Helena. You go so much backward when you fight. 43-45] Rambures. He longs to eat the English.

Constable. I think he will eat all he kills.
51] Talbot. For soldiers' stomachs always serve them

Constable. they have only stomachs to eat

[blocks in formation]

and none to fight.

H5 iii.7.165

speech as a whole presents difficulties. The early commentators appear to have assumed an actual setting up of bills. Furness rightly declared this to be absurd, saying that Benedick had simply “aired his assurance that he was loved of all women." But he had to admit that "this does not account for the Court Fool.” It has seemed to me just possible that by 'my uncle's fool Beatrice means herself, in her generally recog. nized capacity as a 'pleasant-spirited lady' (ii. 1.355; she calls her heart 'poor fool,' 1.1.326). She had certainly led Benedick into a merry war. It is more probable, however, that she has dragged the fool into her pleasant fiction for the sake of the witticism about the bird-bolt, which, she intimates, is the only kind of shaft that Benedick is capable of handling. See note on bird-bolt below.

40. Aight=flight-shooting (with light, long-distance arrows). Here only; but compare : .... when I had lost one shaft, I shot his fellow of the self-same flight The self-same way, Merch. i.1.140.

42. bird-bolt = a short, blunt arrow, allowed to boys ("Cupid's butt-shaft,' LLL 1.2.181; Rom. ii .4.16); metaphorical for pointless, harmless wit—the “fool's bolt” of the proverb, “A fool's bolt is soon shot.” Twice elsewhere. Biron, discovering the King to be love-smitten, says, 'Shot, by heaven! Proceed, sweet Cupid : thou hast thump'd him with thy bird-bolt under the left pap,' LLL iv.3.23. In the other instance, we have the metaphorical sense: 'To be generous, guiltless and of free disposition, is to take those things for bird-bolts that you deem cannon-bullets: there is no slander in an allow'd fool,' Twel. i.5.98. 46. tax = inveigh against, reproach. Frequent.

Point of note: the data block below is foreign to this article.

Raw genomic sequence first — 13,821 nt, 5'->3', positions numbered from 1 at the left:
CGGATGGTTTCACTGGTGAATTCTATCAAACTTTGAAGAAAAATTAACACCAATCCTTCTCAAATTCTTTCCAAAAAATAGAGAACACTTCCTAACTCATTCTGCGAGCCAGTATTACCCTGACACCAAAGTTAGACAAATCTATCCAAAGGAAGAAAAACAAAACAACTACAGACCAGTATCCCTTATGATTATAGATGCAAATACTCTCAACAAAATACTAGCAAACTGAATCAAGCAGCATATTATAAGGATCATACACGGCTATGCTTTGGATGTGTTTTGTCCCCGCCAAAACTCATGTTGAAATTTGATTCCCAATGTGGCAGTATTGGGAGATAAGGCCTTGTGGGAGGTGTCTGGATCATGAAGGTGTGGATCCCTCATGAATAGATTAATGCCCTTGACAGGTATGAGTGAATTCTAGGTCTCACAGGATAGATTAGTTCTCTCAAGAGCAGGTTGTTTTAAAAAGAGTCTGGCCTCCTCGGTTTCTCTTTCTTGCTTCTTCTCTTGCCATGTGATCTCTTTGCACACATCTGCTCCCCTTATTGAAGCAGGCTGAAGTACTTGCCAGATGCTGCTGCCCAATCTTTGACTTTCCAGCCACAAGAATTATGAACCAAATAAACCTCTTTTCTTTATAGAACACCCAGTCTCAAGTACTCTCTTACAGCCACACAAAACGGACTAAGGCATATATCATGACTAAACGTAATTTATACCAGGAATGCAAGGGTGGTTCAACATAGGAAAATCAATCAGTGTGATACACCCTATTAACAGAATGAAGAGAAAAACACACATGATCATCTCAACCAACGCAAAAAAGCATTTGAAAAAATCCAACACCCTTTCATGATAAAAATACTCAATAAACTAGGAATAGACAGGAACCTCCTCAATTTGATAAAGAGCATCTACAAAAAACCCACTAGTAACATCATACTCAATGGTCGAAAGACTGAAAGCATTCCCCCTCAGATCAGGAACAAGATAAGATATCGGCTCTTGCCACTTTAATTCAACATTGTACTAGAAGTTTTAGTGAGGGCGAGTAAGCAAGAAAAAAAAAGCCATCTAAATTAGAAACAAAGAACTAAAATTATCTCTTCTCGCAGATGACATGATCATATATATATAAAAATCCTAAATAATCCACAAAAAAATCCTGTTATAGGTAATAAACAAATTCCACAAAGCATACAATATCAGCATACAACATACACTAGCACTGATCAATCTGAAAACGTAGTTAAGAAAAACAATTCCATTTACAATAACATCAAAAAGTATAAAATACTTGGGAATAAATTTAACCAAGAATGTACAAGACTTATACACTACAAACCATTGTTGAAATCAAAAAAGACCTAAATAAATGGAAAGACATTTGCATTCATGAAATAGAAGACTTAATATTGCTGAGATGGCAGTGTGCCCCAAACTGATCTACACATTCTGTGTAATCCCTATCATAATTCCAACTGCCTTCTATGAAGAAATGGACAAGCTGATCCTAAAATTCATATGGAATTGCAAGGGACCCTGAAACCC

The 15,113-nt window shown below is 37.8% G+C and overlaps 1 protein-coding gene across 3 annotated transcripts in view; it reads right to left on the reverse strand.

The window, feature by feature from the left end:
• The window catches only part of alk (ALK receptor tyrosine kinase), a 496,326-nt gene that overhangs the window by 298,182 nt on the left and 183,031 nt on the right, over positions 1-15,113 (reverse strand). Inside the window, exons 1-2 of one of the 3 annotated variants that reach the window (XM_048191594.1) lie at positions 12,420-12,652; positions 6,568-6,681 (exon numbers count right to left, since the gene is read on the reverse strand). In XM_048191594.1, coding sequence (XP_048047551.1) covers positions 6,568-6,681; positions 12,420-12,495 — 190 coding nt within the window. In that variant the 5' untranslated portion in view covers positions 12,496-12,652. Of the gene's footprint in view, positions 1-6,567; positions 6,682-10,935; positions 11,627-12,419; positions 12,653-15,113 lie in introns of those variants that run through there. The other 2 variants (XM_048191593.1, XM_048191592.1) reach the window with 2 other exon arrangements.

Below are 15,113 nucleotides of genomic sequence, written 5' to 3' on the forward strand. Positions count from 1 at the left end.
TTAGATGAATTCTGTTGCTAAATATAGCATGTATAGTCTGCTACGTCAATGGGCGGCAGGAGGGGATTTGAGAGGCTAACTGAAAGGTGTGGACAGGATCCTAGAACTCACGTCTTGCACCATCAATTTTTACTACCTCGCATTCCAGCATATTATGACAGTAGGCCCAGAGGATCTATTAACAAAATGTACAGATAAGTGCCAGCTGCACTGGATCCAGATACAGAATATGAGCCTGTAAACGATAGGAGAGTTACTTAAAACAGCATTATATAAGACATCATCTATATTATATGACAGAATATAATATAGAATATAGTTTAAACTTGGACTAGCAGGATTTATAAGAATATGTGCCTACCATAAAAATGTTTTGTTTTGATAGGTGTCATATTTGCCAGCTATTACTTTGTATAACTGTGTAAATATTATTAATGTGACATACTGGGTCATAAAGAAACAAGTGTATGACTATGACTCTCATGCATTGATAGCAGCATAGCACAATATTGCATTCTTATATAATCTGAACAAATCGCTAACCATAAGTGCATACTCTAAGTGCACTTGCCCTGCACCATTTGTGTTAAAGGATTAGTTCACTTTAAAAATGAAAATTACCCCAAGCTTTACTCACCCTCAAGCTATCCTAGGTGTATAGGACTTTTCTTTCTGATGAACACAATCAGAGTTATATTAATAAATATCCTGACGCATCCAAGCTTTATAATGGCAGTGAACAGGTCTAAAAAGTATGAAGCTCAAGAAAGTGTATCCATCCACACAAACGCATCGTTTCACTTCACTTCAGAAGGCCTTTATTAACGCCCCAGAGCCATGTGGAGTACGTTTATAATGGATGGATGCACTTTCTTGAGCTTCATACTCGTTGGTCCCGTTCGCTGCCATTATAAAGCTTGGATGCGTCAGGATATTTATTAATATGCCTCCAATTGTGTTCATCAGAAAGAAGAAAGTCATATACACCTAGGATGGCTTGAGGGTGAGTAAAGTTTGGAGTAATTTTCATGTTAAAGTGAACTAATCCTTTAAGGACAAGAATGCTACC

she 'll tax him home,' Hml. iii. 3.29. ! . . . so many giddy offences as he hath generally tax'd their whole sex withal,' As iii . 2.366.

47. meet with = even with. Here only. 50. victual. Singular form here only.

51. trencher-man. Here only. Some mumble-news, some trencher-knight, some Dick,' LLL v.2.464. 'You fools of fortune, trencher-friends, time's flies, Cap-andknee slaves, vapours, and minute-jacks !' Tim. iii. 6.106.



Mess. And a good soldier too, lady.
Beat. And a good soldier to a lady. But what is he

to a lord ?
Mess. A lord to a lord, a man to a man; stuff'd with

all honourable virtues. Beat. It is so, indeed; he is no less than a stuff'd

man. But for the stuffing, — well, we are all